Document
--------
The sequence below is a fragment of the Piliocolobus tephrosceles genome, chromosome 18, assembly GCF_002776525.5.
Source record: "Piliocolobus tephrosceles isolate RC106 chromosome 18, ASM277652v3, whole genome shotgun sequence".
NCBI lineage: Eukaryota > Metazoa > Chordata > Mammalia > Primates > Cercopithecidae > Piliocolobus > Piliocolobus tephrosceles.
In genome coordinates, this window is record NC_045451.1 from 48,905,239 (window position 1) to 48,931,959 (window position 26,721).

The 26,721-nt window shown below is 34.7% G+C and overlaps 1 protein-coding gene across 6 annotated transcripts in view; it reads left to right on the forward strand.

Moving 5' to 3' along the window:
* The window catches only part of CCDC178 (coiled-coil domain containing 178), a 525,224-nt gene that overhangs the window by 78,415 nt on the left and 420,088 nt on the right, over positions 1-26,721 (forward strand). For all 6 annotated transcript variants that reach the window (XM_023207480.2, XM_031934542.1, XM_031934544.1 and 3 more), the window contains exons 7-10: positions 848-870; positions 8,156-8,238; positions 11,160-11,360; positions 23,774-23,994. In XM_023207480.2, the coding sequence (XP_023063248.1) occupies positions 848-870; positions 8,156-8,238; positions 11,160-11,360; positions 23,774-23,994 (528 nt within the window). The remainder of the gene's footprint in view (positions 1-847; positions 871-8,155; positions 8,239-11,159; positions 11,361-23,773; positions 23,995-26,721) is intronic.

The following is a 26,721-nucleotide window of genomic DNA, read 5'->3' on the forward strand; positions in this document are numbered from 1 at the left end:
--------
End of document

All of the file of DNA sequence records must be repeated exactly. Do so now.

The sequence below is a fragment of the Piliocolobus tephrosceles genome, chromosome 18, assembly GCF_002776525.5.
Source record: "Piliocolobus tephrosceles isolate RC106 chromosome 18, ASM277652v3, whole genome shotgun sequence".
NCBI lineage: Eukaryota > Metazoa > Chordata > Mammalia > Primates > Cercopithecidae > Piliocolobus > Piliocolobus tephrosceles.
In genome coordinates, this window is record NC_045451.1 from 48,905,239 (window position 1) to 48,931,959 (window position 26,721).

The 26,721-nt window shown below is 34.7% G+C and overlaps 1 protein-coding gene across 6 annotated transcripts in view; it reads left to right on the forward strand.

Moving 5' to 3' along the window:
* The window catches only part of CCDC178 (coiled-coil domain containing 178), a 525,224-nt gene that overhangs the window by 78,415 nt on the left and 420,088 nt on the right, over positions 1-26,721 (forward strand). For all 6 annotated transcript variants that reach the window (XM_023207480.2, XM_031934542.1, XM_031934544.1 and 3 more), the window contains exons 7-10: positions 848-870; positions 8,156-8,238; positions 11,160-11,360; positions 23,774-23,994. In XM_023207480.2, the coding sequence (XP_023063248.1) occupies positions 848-870; positions 8,156-8,238; positions 11,160-11,360; positions 23,774-23,994 (528 nt within the window). The remainder of the gene's footprint in view (positions 1-847; positions 871-8,155; positions 8,239-11,159; positions 11,361-23,773; positions 23,995-26,721) is intronic.

The following is a 26,721-nucleotide window of genomic DNA, read 5'->3' on the forward strand; positions in this document are numbered from 1 at the left end: